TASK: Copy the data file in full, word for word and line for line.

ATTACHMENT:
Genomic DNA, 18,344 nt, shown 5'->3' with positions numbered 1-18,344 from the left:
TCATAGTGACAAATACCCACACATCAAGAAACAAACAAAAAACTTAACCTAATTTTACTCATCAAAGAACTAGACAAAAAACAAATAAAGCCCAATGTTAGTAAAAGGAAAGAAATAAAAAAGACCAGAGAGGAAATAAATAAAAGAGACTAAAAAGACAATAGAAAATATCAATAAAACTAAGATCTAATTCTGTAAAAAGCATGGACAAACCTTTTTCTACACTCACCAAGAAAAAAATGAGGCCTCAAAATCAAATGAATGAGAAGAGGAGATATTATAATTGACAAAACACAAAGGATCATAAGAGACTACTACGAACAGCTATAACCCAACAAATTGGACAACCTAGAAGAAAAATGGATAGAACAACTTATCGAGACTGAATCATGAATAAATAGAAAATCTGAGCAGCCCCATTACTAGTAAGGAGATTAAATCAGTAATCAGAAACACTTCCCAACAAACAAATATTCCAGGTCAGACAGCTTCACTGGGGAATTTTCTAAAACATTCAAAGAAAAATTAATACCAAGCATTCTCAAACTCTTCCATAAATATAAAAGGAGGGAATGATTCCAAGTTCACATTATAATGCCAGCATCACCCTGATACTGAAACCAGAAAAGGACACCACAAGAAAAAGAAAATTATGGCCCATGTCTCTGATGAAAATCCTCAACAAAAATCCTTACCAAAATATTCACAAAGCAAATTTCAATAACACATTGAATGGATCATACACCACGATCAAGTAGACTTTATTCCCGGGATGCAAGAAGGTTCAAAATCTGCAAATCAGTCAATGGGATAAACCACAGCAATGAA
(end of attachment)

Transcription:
Genomic DNA, 18,344 nt, shown 5'->3' with positions numbered 1-18,344 from the left:
TCATAGTGACAAATACCCACACATCAAGAAACAAACAAAAAACTTAACCTAATTTTACTCATCAAAGAACTAGACAAAAAACAAATAAAGCCCAATGTTAGTAAAAGGAAAGAAATAAAAAAGACCAGAGAGGAAATAAATAAAAGAGACTAAAAAGACAATAGAAAATATCAATAAAACTAAGATCTAATTCTGTAAAAAGCATGGACAAACCTTTTTCTACACTCACCAAGAAAAAAATGAGGCCTCAAAATCAAATGAATGAGAAGAGGAGATATTATAATTGACAAAACACAAAGGATCATAAGAGACTACTACGAACAGCTATAACCCAACAAATTGGACAACCTAGAAGAAAAATGGATAGAACAACTTATCGAGACTGAATCATGAATAAATAGAAAATCTGAGCAGCCCCATTACTAGTAAGGAGATTAAATCAGTAATCAGAAACACTTCCCAACAAACAAATATTCCAGGTCAGACAGCTTCACTGGGGAATTTTCTAAAACATTCAAAGAAAAATTAATACCAAGCATTCTCAAACTCTTCCATAAATATAAAAGGAGGGAATGATTCCAAGTTCACATTATAATGCCAGCATCACCCTGATACTGAAACCAGAAAAGGACACCACAAGAAAAAGAAAATTATGGCCCATGTCTCTGATGAAAATCCTCAACAAAAATCCTTACCAAAATATTCACAAAGCAAATTTCAATAACACATTGAATGGATCATACACCACGATCAAGTAGACTTTATTCCCGGGATGCAAGAAGGTTCAAAATCTGCAAATCAGTCAATGGGATAAACCACAGCAATGAA